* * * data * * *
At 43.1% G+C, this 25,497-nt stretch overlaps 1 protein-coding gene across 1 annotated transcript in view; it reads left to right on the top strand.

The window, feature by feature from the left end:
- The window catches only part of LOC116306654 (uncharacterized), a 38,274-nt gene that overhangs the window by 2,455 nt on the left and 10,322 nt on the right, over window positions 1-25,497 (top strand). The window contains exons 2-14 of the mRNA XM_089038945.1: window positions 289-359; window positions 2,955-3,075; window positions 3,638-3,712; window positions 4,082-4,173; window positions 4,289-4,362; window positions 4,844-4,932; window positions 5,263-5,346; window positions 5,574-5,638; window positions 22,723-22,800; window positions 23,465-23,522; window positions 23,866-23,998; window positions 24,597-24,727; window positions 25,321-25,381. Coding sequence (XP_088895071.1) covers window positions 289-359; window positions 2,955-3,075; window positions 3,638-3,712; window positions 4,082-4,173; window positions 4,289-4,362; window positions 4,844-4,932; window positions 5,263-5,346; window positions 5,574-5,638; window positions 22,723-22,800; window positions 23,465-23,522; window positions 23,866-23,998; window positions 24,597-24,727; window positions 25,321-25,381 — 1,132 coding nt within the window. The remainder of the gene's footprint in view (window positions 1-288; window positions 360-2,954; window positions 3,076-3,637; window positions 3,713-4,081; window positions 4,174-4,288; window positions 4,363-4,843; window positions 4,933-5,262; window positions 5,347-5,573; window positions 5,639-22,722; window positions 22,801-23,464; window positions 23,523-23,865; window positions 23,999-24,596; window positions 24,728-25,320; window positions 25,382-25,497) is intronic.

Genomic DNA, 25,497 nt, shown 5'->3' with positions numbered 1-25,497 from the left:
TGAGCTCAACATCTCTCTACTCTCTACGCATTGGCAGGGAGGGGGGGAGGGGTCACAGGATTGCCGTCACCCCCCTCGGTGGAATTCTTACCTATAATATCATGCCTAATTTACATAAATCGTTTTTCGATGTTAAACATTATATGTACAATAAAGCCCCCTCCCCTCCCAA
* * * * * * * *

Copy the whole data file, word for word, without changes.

At 43.1% G+C, this 25,497-nt stretch overlaps 1 protein-coding gene across 1 annotated transcript in view; it reads left to right on the top strand.

The window, feature by feature from the left end:
- The window catches only part of LOC116306654 (uncharacterized), a 38,274-nt gene that overhangs the window by 2,455 nt on the left and 10,322 nt on the right, over window positions 1-25,497 (top strand). The window contains exons 2-14 of the mRNA XM_089038945.1: window positions 289-359; window positions 2,955-3,075; window positions 3,638-3,712; window positions 4,082-4,173; window positions 4,289-4,362; window positions 4,844-4,932; window positions 5,263-5,346; window positions 5,574-5,638; window positions 22,723-22,800; window positions 23,465-23,522; window positions 23,866-23,998; window positions 24,597-24,727; window positions 25,321-25,381. Coding sequence (XP_088895071.1) covers window positions 289-359; window positions 2,955-3,075; window positions 3,638-3,712; window positions 4,082-4,173; window positions 4,289-4,362; window positions 4,844-4,932; window positions 5,263-5,346; window positions 5,574-5,638; window positions 22,723-22,800; window positions 23,465-23,522; window positions 23,866-23,998; window positions 24,597-24,727; window positions 25,321-25,381 — 1,132 coding nt within the window. The remainder of the gene's footprint in view (window positions 1-288; window positions 360-2,954; window positions 3,076-3,637; window positions 3,713-4,081; window positions 4,174-4,288; window positions 4,363-4,843; window positions 4,933-5,262; window positions 5,347-5,573; window positions 5,639-22,722; window positions 22,801-23,464; window positions 23,523-23,865; window positions 23,999-24,596; window positions 24,728-25,320; window positions 25,382-25,497) is intronic.

Genomic DNA, 25,497 nt, shown 5'->3' with positions numbered 1-25,497 from the left:
TGAGCTCAACATCTCTCTACTCTCTACGCATTGGCAGGGAGGGGGGGAGGGGTCACAGGATTGCCGTCACCCCCCTCGGTGGAATTCTTACCTATAATATCATGCCTAATTTACATAAATCGTTTTTCGATGTTAAACATTATATGTACAATAAAGCCCCCTCCCCTCCCAA